0
$\begingroup$

While going through the paper titled "GEOMETRIC ANALYSIS OF THE CONFORMATIONAL FEATURES OF PROTEIN STRUCTURES" by Manish Dutt, I came to know that there is a correlation between the radius of gyration and the number of layers of convex hull of each proteins 3D structure (convex hull layers are formed by forming the convex hull of a set of points, which forms the first layer, then removing them, and recalculating another set of boundary points, i.i., second convex hull, which form the second layer).

Now my questions is, what is the biological significance of this correlation? Or is there any?

$\endgroup$
  • $\begingroup$ What is a 'layer' of a convex hull? As far as I know, there is just one hull layer (the minimal bounding surface containing all the points) $\endgroup$ – gilleain Sep 15 '16 at 10:45
  • $\begingroup$ Never mind I'm guessing that you can nest hulls by removing the points on the outer hull and re-calculating. Still worth describing this in your question, I think $\endgroup$ – gilleain Sep 15 '16 at 10:52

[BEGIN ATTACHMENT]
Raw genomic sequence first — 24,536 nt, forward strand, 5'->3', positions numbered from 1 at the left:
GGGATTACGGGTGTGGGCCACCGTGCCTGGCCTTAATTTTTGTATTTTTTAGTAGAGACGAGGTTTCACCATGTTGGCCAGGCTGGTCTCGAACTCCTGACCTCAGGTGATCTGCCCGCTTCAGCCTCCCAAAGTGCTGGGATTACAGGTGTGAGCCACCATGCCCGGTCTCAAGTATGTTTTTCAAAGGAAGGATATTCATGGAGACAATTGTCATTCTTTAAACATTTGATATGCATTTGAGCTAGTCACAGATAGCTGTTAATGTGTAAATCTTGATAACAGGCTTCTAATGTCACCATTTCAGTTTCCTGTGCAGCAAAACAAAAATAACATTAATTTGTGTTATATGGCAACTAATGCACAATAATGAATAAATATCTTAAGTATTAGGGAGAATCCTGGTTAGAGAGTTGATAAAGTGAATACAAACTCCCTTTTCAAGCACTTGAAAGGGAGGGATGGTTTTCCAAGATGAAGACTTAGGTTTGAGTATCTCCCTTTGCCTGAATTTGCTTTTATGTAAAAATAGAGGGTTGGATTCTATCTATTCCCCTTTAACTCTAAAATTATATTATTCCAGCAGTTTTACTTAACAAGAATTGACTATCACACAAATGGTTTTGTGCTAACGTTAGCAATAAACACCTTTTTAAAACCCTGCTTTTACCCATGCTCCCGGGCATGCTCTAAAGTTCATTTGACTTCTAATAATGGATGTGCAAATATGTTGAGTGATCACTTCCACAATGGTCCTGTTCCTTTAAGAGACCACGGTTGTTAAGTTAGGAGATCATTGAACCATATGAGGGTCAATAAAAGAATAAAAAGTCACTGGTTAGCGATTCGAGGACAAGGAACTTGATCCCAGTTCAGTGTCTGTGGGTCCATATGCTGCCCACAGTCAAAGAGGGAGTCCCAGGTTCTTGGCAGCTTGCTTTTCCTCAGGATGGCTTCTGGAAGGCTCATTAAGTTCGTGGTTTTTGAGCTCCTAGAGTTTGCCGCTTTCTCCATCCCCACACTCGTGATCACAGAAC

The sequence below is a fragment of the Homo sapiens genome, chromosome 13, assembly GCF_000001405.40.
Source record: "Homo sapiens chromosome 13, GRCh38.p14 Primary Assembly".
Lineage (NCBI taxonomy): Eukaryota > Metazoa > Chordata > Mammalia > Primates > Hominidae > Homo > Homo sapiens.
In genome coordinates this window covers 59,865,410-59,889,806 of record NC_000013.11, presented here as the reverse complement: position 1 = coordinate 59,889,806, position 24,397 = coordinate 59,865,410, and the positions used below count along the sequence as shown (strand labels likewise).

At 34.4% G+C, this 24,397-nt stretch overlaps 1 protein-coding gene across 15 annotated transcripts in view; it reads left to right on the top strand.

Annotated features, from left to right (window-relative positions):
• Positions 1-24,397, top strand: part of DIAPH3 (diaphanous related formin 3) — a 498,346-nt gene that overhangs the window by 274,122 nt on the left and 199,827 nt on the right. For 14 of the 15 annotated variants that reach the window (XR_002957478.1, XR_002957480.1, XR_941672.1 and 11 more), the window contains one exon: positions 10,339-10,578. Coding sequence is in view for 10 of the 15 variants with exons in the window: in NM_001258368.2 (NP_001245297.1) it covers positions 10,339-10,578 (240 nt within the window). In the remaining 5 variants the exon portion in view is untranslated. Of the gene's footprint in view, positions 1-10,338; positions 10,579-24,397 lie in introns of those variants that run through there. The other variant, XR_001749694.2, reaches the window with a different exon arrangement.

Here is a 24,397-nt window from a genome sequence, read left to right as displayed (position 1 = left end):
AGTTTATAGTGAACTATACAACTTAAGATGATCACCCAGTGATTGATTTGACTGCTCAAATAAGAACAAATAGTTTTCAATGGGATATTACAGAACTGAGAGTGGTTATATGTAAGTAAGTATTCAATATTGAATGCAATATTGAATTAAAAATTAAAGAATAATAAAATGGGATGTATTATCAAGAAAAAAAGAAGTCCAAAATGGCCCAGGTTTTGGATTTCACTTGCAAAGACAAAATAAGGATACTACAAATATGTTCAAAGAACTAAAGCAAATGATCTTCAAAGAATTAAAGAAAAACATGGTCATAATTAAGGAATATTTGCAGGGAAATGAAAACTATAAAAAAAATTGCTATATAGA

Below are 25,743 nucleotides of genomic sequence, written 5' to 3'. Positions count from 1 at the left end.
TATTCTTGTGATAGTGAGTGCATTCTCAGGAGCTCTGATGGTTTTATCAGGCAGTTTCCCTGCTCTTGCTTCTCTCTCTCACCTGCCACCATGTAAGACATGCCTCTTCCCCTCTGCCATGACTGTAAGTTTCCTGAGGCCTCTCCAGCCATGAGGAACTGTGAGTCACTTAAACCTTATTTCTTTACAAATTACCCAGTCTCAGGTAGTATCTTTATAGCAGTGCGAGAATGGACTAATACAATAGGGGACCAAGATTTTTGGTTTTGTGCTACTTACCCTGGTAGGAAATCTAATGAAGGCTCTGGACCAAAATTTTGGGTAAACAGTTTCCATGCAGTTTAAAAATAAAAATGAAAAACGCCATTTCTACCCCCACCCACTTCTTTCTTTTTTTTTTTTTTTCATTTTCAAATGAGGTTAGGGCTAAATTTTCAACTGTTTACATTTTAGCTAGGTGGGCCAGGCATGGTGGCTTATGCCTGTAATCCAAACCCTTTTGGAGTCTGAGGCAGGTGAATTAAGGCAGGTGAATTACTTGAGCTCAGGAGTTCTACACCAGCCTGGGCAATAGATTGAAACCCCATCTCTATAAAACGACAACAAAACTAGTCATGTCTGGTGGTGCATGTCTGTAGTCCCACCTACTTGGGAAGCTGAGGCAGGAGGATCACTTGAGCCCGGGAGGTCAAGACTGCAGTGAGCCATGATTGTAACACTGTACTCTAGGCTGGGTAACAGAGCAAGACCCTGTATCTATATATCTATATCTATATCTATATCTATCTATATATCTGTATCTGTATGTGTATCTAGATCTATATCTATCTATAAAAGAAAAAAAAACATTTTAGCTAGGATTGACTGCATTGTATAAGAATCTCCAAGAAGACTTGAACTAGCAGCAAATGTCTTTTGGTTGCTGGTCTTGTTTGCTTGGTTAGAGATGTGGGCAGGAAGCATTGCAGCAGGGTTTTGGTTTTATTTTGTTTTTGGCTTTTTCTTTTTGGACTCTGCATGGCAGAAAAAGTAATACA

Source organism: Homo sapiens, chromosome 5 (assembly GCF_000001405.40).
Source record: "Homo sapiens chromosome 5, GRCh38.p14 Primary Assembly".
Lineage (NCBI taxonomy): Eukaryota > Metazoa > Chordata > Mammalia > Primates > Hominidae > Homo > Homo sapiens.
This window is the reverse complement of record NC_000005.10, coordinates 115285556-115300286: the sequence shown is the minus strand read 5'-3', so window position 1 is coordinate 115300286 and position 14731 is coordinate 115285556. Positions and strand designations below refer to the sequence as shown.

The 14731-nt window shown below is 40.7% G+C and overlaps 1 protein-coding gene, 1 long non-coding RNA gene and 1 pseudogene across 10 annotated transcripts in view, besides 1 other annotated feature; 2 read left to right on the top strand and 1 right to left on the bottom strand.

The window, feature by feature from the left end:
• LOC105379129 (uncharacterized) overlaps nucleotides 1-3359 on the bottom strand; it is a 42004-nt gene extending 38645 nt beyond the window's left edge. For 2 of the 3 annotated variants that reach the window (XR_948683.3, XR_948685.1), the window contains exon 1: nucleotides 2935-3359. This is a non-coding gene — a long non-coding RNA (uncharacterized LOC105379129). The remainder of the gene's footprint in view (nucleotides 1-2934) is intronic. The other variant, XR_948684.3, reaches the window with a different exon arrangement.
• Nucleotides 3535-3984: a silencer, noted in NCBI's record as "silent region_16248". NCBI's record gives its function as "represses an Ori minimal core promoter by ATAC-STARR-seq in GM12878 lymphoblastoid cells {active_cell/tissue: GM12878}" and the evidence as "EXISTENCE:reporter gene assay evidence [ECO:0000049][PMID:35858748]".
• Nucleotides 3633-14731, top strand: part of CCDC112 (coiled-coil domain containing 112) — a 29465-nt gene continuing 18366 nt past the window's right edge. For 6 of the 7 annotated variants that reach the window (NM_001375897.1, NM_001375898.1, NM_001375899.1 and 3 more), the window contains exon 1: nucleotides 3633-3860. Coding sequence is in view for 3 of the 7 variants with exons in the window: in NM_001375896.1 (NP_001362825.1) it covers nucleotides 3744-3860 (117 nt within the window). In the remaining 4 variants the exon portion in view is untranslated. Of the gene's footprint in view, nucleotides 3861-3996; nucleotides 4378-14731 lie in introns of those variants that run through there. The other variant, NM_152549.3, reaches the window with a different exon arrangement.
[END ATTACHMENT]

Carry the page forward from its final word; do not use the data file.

• $\begingroup$ @gilleain I have edited the question. Hope you can understand it now... $\endgroup$ – girl101 Sep 15 '16 at 11:27
0
$\begingroup$

From reading the paper, I don't see any obvious biological significance. The abstract says:

Proteins exhibit intriguing diversity in their three-dimensional conformations that enables them to perform different functions

Which is great, but there is no connection in this paper between conformation and function - not surprisingly as this is a large part of structural protein analysis!

The way I look at this work is similar to the idea of a "descriptor" from the field of Cheminformatics. The radius of gyration is a descriptor, and so is this hull number. The author claims a correlation between these two descriptors, so... is one easier to calculate than the other?

This is interesting work, but I'm not sure at this point what the significance of hull number is for protein structural analysis. However I can say that the correlation between these two descriptors is not biologically significant - it's just a geometric relationship that would presumably hold for any set of 3D points.

$\endgroup$

Your Answer

By clicking “Post Your Answer”, you agree to our terms of service, privacy policy and cookie policy

Not the answer you're looking for? Browse other questions tagged or ask your own question.